Also, the consumer doesn’t want this (eliminating money markets) because whatever small amount of interest they are earning at their bank would vanish as banks tried to chase away deposits. Think your fees are bad now? Wait until the banks start lining up high pressure water cannons to push depositors out the doors. Maintenance fees for “low balance” accounts (definition variable) would come back with a vengance, and cd and bank money market rates would fall very very low. It’d be like banking in the 70’s, but without the high interest rates.

In fact, you’ve noted in the past that there are those who advocate a negative interest rate to force spending. Eliminating the CP market would be the end around way of accomplishing that without officially making the rate negative.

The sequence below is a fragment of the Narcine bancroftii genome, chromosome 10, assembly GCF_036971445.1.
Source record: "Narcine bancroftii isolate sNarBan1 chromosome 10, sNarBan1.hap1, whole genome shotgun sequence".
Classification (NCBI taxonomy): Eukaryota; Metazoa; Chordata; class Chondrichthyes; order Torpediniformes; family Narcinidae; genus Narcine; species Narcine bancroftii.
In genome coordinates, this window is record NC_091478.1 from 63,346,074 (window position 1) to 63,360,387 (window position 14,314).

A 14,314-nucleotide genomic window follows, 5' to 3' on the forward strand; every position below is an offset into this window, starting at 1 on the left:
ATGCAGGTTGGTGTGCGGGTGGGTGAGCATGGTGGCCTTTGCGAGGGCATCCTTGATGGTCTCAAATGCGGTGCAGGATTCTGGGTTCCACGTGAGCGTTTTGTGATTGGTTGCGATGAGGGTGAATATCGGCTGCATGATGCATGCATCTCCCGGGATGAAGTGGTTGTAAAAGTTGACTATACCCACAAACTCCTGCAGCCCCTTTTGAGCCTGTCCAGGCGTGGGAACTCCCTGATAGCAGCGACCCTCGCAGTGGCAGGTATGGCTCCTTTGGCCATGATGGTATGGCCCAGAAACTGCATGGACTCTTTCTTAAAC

And of course as corporate capital costs rose, businesses would probably be slower to expand and/or pass on the higher costs in their products.

I dunno… I’ll consult my Volcker shrine, but, even MORE than marking loan portfolios, I don’t see the value in this.

Posted by Andrew | Report as abusive

Apparently, I need an editor. I think all my points come across despite my uncultured writing.

Worth pointing out as a by the by: the CP market did disappear for months. Money market funds ran and cowered under their T-bill matresses. Even some A1-P1 issuers could get takers for their paper, A2-P2 borrowers were left wondering what happened, and A3-P3, well… they were locked out even before Lehman’s and I think they’re still out of luck.

And neither the banks nor the borrowers enjoyed it one bit.

Posted by Andrew | Report as abusive

Andrew….only two have broken the buck by my count. But that misses the point. It only took one to cause a systemic event last fall.